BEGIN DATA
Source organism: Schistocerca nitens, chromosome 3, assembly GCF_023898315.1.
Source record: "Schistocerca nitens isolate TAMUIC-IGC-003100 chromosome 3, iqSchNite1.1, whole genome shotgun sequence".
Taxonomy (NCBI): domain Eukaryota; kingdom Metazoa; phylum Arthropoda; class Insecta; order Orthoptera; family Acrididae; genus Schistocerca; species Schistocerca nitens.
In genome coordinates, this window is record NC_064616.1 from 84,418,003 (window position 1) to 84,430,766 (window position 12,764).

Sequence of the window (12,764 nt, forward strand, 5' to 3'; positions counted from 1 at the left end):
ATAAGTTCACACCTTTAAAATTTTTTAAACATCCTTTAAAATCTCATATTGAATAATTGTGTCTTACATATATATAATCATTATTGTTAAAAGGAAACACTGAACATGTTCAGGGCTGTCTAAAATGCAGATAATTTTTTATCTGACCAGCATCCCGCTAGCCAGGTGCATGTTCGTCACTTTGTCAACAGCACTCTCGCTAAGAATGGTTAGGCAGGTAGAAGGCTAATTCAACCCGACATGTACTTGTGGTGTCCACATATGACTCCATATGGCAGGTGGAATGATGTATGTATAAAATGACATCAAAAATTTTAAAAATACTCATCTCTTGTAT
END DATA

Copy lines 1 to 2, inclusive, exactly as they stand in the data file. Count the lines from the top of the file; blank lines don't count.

Source organism: Schistocerca nitens, chromosome 3, assembly GCF_023898315.1.
Source record: "Schistocerca nitens isolate TAMUIC-IGC-003100 chromosome 3, iqSchNite1.1, whole genome shotgun sequence".